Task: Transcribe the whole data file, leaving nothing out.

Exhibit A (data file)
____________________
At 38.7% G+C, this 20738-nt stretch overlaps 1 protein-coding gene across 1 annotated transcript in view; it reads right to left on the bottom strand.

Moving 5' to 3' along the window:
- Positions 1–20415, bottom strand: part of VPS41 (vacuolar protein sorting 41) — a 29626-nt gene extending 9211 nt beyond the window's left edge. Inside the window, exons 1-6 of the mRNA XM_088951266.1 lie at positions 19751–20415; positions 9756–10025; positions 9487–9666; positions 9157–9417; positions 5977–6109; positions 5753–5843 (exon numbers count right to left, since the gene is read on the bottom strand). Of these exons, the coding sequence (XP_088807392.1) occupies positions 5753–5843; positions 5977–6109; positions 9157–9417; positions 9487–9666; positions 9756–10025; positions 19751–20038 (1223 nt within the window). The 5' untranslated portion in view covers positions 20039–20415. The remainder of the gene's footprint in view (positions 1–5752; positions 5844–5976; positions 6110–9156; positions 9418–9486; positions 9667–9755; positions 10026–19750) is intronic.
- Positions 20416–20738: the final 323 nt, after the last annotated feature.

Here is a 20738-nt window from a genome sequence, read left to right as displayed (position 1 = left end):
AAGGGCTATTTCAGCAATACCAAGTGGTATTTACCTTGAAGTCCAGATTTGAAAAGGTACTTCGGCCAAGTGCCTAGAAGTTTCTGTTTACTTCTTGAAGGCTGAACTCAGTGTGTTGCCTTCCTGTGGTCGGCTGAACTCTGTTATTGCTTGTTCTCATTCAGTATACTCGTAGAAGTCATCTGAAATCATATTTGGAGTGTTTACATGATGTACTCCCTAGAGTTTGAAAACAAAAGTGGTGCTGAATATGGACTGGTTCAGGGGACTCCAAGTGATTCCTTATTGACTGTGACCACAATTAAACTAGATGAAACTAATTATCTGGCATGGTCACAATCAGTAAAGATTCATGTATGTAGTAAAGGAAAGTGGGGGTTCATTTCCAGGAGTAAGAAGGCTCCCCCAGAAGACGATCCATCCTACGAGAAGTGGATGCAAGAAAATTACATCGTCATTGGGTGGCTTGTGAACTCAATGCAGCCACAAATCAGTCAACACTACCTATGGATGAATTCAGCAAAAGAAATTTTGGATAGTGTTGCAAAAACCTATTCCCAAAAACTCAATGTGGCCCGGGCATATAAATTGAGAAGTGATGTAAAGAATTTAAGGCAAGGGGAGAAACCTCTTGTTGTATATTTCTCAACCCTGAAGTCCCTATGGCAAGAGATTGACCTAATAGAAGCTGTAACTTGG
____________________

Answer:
At 38.7% G+C, this 20738-nt stretch overlaps 1 protein-coding gene across 1 annotated transcript in view; it reads right to left on the bottom strand.

Moving 5' to 3' along the window:
- Positions 1–20415, bottom strand: part of VPS41 (vacuolar protein sorting 41) — a 29626-nt gene extending 9211 nt beyond the window's left edge. Inside the window, exons 1-6 of the mRNA XM_088951266.1 lie at positions 19751–20415; positions 9756–10025; positions 9487–9666; positions 9157–9417; positions 5977–6109; positions 5753–5843 (exon numbers count right to left, since the gene is read on the bottom strand). Of these exons, the coding sequence (XP_088807392.1) occupies positions 5753–5843; positions 5977–6109; positions 9157–9417; positions 9487–9666; positions 9756–10025; positions 19751–20038 (1223 nt within the window). The 5' untranslated portion in view covers positions 20039–20415. The remainder of the gene's footprint in view (positions 1–5752; positions 5844–5976; positions 6110–9156; positions 9418–9486; positions 9667–9755; positions 10026–19750) is intronic.
- Positions 20416–20738: the final 323 nt, after the last annotated feature.

Here is a 20738-nt window from a genome sequence, read left to right as displayed (position 1 = left end):
AAGGGCTATTTCAGCAATACCAAGTGGTATTTACCTTGAAGTCCAGATTTGAAAAGGTACTTCGGCCAAGTGCCTAGAAGTTTCTGTTTACTTCTTGAAGGCTGAACTCAGTGTGTTGCCTTCCTGTGGTCGGCTGAACTCTGTTATTGCTTGTTCTCATTCAGTATACTCGTAGAAGTCATCTGAAATCATATTTGGAGTGTTTACATGATGTACTCCCTAGAGTTTGAAAACAAAAGTGGTGCTGAATATGGACTGGTTCAGGGGACTCCAAGTGATTCCTTATTGACTGTGACCACAATTAAACTAGATGAAACTAATTATCTGGCATGGTCACAATCAGTAAAGATTCATGTATGTAGTAAAGGAAAGTGGGGGTTCATTTCCAGGAGTAAGAAGGCTCCCCCAGAAGACGATCCATCCTACGAGAAGTGGATGCAAGAAAATTACATCGTCATTGGGTGGCTTGTGAACTCAATGCAGCCACAAATCAGTCAACACTACCTATGGATGAATTCAGCAAAAGAAATTTTGGATAGTGTTGCAAAAACCTATTCCCAAAAACTCAATGTGGCCCGGGCATATAAATTGAGAAGTGATGTAAAGAATTTAAGGCAAGGGGAGAAACCTCTTGTTGTATATTTCTCAACCCTGAAGTCCCTATGGCAAGAGATTGACCTAATAGAAGCTGTAACTTGG